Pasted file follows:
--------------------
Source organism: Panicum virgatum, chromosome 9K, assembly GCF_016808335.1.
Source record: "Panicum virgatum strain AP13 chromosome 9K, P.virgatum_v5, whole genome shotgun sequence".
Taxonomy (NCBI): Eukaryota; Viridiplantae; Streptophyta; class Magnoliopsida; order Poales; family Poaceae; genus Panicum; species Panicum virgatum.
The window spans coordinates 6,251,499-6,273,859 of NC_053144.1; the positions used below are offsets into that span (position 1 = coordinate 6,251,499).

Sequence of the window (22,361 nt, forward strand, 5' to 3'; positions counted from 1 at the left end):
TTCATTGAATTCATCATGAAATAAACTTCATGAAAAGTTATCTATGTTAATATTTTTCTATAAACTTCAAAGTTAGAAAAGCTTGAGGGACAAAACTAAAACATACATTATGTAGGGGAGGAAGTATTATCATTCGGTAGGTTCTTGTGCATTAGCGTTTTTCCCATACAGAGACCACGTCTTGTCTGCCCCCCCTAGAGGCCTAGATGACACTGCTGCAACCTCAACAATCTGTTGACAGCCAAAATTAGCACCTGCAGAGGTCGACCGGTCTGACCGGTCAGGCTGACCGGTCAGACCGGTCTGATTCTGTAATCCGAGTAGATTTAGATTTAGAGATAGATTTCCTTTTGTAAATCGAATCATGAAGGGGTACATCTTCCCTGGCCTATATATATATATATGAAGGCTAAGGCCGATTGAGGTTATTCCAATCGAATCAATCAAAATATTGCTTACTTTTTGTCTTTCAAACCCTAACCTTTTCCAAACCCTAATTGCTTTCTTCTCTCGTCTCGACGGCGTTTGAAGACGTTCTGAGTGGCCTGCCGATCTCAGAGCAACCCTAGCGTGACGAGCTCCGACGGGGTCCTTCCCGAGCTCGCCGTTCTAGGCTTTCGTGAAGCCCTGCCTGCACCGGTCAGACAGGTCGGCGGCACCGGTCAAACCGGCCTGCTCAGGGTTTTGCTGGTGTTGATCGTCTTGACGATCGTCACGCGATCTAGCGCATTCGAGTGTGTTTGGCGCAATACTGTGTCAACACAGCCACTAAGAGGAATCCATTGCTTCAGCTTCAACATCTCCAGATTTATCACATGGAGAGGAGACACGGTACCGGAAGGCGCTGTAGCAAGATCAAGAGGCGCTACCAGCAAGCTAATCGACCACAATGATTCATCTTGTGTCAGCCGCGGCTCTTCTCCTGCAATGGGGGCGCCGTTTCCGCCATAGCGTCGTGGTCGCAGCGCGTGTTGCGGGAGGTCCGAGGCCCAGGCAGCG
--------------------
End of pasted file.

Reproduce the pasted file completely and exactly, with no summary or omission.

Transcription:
Source organism: Panicum virgatum, chromosome 9K, assembly GCF_016808335.1.
Source record: "Panicum virgatum strain AP13 chromosome 9K, P.virgatum_v5, whole genome shotgun sequence".
Taxonomy (NCBI): Eukaryota; Viridiplantae; Streptophyta; class Magnoliopsida; order Poales; family Poaceae; genus Panicum; species Panicum virgatum.
The window spans coordinates 6,251,499-6,273,859 of NC_053144.1; the positions used below are offsets into that span (position 1 = coordinate 6,251,499).

Sequence of the window (22,361 nt, forward strand, 5' to 3'; positions counted from 1 at the left end):
TTCATTGAATTCATCATGAAATAAACTTCATGAAAAGTTATCTATGTTAATATTTTTCTATAAACTTCAAAGTTAGAAAAGCTTGAGGGACAAAACTAAAACATACATTATGTAGGGGAGGAAGTATTATCATTCGGTAGGTTCTTGTGCATTAGCGTTTTTCCCATACAGAGACCACGTCTTGTCTGCCCCCCCTAGAGGCCTAGATGACACTGCTGCAACCTCAACAATCTGTTGACAGCCAAAATTAGCACCTGCAGAGGTCGACCGGTCTGACCGGTCAGGCTGACCGGTCAGACCGGTCTGATTCTGTAATCCGAGTAGATTTAGATTTAGAGATAGATTTCCTTTTGTAAATCGAATCATGAAGGGGTACATCTTCCCTGGCCTATATATATATATATGAAGGCTAAGGCCGATTGAGGTTATTCCAATCGAATCAATCAAAATATTGCTTACTTTTTGTCTTTCAAACCCTAACCTTTTCCAAACCCTAATTGCTTTCTTCTCTCGTCTCGACGGCGTTTGAAGACGTTCTGAGTGGCCTGCCGATCTCAGAGCAACCCTAGCGTGACGAGCTCCGACGGGGTCCTTCCCGAGCTCGCCGTTCTAGGCTTTCGTGAAGCCCTGCCTGCACCGGTCAGACAGGTCGGCGGCACCGGTCAAACCGGCCTGCTCAGGGTTTTGCTGGTGTTGATCGTCTTGACGATCGTCACGCGATCTAGCGCATTCGAGTGTGTTTGGCGCAATACTGTGTCAACACAGCCACTAAGAGGAATCCATTGCTTCAGCTTCAACATCTCCAGATTTATCACATGGAGAGGAGACACGGTACCGGAAGGCGCTGTAGCAAGATCAAGAGGCGCTACCAGCAAGCTAATCGACCACAATGATTCATCTTGTGTCAGCCGCGGCTCTTCTCCTGCAATGGGGGCGCCGTTTCCGCCATAGCGTCGTGGTCGCAGCGCGTGTTGCGGGAGGTCCGAGGCCCAGGCAGCG